Chimes integrated with the music cue breathing, inhale and exhale.
bpm indicates breaths per minute.
Music for Breath Control and Meditation engages the listener with soulful tunes that help develop awareness and control of the breath. Breath awareness and control are not only fundamental skills for meditation, but are also effective strategies to deal with acute exacerbations of pain, stress, and anxiety.
What makes this album unique is its combination of science with music, to produce an expected physiological response. While listening to this album, you are actively regulating your autonomic nervous system, by lowering the sympathetic nervous system activity, commonly referred to as the “ﬁght or ﬂight response.” A chronically overactive sympathetic nervous system, i.e. excessive physical or mental stress, is the cause of many diseases. When you engage with this music, you are not only actively decreasing the stress response, but with continued practice, you will be re-wiring your nervous system and changing your brain!
Learn more here: www.allthingsautonomic.com
INSTRUCTIONS: Start with the ﬁrst song, set at 10 breaths per minute (bpm). Perform diaphragmatic or belly breathing (see below) and inhale or exhale at the sound of the chime. Breathing should be relaxed and not forced. If it’s difﬁcult to perform when seated, then practice lying down. Gradually progress to the next song of slower pace, as long as your breathing remains relaxed. Listen to the songs independently or the entire album at one setting for a gradual lowering of breath pace. At some point in each song, the chimes will disappear, but continue to breathe along with the music.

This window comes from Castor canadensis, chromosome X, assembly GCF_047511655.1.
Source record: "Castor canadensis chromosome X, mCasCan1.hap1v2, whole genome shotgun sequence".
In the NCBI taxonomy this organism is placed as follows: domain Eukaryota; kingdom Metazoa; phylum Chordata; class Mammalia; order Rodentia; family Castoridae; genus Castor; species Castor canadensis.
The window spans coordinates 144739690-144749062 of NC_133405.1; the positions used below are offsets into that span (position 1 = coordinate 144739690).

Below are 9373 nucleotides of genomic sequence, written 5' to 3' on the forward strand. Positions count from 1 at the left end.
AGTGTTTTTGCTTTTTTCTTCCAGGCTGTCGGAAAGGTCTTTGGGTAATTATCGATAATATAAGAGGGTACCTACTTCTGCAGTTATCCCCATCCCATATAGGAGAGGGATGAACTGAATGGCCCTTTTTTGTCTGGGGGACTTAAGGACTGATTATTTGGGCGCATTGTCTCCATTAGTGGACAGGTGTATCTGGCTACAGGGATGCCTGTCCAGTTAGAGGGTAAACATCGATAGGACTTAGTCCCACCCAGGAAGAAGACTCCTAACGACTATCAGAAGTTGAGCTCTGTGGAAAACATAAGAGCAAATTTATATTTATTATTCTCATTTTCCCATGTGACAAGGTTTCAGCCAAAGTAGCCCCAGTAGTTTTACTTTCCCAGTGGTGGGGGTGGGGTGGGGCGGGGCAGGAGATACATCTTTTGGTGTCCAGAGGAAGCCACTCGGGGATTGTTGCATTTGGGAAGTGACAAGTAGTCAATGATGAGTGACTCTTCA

Diaphragmatic breathing or belly breathing (i.e. belly rises with inhale; falls with exhale; minimal chest movement), is a known control mechanism for effectively reducing sympathetic nervous system activity. Pacing diaphragmatic breathing is also another powerful mechanism for regulating the autonomic nervous system. The average respiration rate for humans is anywhere from 12 to 16 breaths per minute. Anything less than 10 breaths per minute will have some impact on reducing sympathetic nervous system activity. At a certain pace when diaphragmatic breathing becomes relaxed, consistent, slow, and deep- heart rate and respiration depth will synchronize or “resonate,” producing “coherence.” Basically, your heart will “like the pace of your breath” and start to beat along with it in a consistent pattern. Practicing breathing at this pace can increase Heart Rate Variability (HRV) or Respiratory Sinus Arrhythmia (RSA), which not only reﬂect a more relaxed autonomic nervous system, but are also known indicators for the development of future, chronic illnesses.
The beneﬁts of practicing paced diaphragmatic breathing are immense. When one learns how to control the autonomic nervous system, one can then inﬂuence the activity of the cardiac, vascular, digestive, immune, neurologic, and limbic systems! Through the power of breath and music, this album will help you learn how to take control of your own health and wellness!